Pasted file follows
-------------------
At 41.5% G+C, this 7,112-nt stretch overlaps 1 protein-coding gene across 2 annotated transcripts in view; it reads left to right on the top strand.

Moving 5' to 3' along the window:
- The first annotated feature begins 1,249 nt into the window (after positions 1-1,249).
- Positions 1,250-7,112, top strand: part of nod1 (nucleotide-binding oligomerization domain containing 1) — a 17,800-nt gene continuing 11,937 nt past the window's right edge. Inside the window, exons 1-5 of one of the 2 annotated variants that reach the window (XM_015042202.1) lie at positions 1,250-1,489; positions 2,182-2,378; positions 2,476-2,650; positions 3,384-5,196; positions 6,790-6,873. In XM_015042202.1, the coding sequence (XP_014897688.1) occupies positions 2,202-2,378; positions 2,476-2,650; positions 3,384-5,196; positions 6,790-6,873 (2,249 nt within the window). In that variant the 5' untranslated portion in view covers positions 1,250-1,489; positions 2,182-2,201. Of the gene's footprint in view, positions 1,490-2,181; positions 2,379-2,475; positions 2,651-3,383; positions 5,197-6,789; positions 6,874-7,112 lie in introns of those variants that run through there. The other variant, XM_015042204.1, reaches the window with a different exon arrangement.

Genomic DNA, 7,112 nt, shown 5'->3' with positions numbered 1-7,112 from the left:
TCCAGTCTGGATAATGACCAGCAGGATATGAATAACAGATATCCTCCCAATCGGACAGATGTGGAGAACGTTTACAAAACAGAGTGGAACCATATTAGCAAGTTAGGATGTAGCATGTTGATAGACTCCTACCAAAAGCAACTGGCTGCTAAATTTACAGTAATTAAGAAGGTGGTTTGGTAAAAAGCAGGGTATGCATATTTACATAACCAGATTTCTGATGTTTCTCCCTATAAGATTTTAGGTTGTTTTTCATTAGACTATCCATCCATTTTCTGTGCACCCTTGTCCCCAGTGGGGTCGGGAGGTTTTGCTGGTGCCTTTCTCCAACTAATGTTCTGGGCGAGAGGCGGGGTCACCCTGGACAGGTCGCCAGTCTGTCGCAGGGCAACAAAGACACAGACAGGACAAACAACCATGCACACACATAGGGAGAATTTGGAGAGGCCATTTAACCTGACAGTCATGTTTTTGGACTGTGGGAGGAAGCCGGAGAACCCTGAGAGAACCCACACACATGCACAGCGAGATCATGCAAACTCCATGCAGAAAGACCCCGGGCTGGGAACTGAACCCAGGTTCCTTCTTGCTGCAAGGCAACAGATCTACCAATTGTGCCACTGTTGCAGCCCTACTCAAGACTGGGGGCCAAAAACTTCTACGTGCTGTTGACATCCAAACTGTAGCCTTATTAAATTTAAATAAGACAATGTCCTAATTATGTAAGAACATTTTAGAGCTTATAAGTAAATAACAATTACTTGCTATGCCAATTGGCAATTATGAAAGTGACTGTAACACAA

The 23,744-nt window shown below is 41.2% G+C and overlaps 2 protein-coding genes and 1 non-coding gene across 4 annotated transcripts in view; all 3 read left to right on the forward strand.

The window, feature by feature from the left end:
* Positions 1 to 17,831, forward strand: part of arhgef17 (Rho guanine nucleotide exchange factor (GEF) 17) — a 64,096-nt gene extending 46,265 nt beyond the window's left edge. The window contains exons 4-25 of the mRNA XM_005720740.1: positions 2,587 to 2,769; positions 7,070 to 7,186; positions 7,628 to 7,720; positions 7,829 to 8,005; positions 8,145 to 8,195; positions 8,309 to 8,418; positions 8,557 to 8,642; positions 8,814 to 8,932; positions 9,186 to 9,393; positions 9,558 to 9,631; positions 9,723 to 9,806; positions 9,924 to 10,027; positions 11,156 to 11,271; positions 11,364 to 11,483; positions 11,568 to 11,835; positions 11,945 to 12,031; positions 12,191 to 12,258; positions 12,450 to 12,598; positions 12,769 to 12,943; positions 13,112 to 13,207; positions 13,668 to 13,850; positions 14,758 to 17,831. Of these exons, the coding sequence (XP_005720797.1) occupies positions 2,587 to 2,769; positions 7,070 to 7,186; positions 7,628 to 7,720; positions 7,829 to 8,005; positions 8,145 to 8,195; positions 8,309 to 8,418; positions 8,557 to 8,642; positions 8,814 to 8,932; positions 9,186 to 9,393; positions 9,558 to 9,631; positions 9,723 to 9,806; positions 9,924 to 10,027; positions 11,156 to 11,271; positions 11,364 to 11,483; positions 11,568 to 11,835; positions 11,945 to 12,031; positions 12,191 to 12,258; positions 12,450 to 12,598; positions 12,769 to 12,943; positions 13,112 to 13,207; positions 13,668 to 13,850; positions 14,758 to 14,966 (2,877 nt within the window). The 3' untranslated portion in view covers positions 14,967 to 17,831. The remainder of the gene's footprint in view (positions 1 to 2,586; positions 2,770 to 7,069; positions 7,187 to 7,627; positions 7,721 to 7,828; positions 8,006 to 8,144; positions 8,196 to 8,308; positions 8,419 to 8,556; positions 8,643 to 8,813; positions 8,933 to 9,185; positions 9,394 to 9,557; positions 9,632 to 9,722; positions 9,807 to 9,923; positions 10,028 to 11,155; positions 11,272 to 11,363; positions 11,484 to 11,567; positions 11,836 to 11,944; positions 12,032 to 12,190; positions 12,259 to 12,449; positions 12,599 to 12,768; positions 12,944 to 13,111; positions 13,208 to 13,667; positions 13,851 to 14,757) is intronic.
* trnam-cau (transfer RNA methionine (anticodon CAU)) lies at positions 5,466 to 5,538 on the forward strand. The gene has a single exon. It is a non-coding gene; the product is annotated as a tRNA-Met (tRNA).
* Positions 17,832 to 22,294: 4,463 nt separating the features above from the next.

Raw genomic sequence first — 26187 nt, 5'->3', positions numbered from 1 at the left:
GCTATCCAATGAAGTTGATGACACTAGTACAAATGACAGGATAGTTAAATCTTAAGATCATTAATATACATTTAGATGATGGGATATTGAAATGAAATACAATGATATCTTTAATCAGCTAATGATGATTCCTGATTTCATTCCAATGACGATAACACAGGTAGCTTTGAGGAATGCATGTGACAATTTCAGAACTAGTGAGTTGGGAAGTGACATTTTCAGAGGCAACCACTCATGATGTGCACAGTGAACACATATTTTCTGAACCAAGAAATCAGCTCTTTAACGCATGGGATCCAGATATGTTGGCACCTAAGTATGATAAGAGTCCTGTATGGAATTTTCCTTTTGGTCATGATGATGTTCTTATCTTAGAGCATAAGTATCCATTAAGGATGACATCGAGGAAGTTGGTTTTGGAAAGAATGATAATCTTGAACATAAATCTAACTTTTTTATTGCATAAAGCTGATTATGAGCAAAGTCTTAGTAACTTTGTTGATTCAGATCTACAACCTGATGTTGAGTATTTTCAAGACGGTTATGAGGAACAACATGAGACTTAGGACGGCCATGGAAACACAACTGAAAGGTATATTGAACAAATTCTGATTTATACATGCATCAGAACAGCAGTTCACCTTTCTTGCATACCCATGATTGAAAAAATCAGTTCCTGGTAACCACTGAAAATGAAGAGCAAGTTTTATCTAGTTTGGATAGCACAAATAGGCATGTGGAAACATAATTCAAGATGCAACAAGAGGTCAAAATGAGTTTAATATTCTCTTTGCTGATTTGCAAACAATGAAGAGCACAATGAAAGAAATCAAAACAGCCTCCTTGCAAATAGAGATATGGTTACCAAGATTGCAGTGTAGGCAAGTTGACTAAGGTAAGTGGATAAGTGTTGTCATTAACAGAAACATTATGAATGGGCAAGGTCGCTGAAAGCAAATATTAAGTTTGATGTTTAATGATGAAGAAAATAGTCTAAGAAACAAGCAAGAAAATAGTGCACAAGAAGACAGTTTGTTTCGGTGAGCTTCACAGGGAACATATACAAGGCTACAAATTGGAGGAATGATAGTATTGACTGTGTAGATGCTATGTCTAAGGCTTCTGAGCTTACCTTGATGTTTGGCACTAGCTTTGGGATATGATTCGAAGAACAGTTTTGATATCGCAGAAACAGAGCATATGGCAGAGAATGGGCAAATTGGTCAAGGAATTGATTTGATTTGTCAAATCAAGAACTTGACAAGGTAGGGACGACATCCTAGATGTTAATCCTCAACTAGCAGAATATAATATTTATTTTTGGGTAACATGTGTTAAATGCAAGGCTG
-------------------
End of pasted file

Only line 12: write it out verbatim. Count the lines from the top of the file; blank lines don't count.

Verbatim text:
Raw genomic sequence first — 26187 nt, 5'->3', positions numbered from 1 at the left: